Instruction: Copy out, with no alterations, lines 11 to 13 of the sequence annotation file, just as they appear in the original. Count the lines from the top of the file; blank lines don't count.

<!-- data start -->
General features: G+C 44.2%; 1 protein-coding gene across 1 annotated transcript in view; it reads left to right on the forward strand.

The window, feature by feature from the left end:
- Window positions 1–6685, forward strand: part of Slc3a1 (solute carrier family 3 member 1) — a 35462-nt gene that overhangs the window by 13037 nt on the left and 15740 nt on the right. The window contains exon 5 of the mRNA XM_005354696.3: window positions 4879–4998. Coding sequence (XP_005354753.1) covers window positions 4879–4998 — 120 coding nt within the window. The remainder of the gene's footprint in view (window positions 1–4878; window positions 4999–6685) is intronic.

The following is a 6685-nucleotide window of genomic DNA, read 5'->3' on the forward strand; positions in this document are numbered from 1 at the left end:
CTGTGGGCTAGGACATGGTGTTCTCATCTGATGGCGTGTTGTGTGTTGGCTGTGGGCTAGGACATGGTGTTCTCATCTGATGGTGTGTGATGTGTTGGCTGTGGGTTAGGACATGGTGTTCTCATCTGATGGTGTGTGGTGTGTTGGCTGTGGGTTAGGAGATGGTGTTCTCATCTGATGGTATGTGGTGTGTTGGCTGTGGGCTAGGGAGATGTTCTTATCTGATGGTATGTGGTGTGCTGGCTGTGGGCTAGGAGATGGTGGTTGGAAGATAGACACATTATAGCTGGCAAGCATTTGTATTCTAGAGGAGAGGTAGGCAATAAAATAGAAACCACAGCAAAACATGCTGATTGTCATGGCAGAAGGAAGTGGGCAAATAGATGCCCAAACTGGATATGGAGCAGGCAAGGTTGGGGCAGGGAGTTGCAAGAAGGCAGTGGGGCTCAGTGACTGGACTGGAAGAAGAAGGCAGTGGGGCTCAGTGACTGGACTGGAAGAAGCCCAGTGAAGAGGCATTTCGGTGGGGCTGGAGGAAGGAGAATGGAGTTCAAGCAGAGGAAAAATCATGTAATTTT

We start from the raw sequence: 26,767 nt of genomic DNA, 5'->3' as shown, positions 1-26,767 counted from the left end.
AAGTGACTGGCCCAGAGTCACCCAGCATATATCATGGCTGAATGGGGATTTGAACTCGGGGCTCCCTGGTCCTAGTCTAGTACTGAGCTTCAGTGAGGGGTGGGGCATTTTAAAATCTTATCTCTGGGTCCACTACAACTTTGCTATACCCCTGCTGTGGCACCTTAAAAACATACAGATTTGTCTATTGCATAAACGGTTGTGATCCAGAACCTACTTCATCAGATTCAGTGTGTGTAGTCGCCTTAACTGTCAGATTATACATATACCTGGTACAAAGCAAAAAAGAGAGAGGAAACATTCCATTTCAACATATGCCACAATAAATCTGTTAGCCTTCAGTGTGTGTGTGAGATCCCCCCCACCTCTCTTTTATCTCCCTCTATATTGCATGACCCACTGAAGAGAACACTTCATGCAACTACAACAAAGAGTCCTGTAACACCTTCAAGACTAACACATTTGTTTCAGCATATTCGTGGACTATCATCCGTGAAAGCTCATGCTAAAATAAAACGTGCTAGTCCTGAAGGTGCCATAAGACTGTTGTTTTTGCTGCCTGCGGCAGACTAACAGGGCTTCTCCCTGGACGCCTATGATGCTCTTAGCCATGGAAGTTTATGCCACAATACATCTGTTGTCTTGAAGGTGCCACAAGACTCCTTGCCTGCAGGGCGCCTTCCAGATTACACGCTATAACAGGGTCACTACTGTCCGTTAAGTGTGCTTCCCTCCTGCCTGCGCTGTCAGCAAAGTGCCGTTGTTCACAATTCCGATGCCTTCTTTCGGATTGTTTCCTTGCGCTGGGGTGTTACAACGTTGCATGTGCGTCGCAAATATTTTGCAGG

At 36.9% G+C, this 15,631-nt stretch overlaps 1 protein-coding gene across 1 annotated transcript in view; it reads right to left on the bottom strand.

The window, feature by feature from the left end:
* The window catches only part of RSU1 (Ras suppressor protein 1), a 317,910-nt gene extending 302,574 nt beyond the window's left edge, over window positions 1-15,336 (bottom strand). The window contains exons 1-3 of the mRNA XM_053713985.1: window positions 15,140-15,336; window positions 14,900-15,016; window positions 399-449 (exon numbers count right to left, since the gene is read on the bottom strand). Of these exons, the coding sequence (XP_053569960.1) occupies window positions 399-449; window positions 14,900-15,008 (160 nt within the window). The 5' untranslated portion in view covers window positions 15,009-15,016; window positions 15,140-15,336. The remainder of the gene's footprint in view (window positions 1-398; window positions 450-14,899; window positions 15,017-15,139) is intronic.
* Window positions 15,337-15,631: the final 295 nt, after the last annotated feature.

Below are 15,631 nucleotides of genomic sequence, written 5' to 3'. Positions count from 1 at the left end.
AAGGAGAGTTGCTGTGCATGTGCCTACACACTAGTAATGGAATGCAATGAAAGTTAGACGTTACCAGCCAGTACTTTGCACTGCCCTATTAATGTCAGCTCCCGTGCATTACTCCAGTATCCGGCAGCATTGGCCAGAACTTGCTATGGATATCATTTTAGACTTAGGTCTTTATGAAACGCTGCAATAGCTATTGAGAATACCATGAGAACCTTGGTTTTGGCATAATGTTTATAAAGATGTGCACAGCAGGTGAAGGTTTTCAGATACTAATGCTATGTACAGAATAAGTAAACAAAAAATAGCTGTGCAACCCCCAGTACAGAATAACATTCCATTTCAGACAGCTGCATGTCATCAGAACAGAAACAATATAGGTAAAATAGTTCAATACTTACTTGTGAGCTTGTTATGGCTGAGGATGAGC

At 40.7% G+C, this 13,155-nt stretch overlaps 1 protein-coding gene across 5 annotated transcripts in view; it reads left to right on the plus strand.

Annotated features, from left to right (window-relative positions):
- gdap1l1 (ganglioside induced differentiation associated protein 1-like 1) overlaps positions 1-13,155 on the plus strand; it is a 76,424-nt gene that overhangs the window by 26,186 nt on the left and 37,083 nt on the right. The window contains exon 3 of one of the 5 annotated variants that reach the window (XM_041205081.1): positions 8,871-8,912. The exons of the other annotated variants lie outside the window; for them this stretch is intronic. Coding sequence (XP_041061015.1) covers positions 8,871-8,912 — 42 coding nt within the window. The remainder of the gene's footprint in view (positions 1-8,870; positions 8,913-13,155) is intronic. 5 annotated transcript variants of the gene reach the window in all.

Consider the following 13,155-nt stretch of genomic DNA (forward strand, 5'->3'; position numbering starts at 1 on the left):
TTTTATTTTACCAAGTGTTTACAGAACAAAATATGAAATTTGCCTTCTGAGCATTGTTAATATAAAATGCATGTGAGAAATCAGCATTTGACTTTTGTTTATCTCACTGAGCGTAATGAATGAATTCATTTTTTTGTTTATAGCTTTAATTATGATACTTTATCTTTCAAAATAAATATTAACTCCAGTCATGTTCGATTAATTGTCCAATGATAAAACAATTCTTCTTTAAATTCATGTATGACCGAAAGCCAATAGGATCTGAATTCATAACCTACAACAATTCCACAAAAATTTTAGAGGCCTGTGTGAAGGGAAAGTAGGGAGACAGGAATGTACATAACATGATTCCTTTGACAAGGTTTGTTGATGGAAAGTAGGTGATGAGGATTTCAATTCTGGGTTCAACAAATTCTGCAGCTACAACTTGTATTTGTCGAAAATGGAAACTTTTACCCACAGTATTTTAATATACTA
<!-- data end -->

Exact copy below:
* Window positions 15,337-15,631: the final 295 nt, after the last annotated feature.

Below are 15,631 nucleotides of genomic sequence, written 5' to 3'. Positions count from 1 at the left end.
AAGGAGAGTTGCTGTGCATGTGCCTACACACTAGTAATGGAATGCAATGAAAGTTAGACGTTACCAGCCAGTACTTTGCACTGCCCTATTAATGTCAGCTCCCGTGCATTACTCCAGTATCCGGCAGCATTGGCCAGAACTTGCTATGGATATCATTTTAGACTTAGGTCTTTATGAAACGCTGCAATAGCTATTGAGAATACCATGAGAACCTTGGTTTTGGCATAATGTTTATAAAGATGTGCACAGCAGGTGAAGGTTTTCAGATACTAATGCTATGTACAGAATAAGTAAACAAAAAATAGCTGTGCAACCCCCAGTACAGAATAACATTCCATTTCAGACAGCTGCATGTCATCAGAACAGAAACAATATAGGTAAAATAGTTCAATACTTACTTGTGAGCTTGTTATGGCTGAGGATGAGC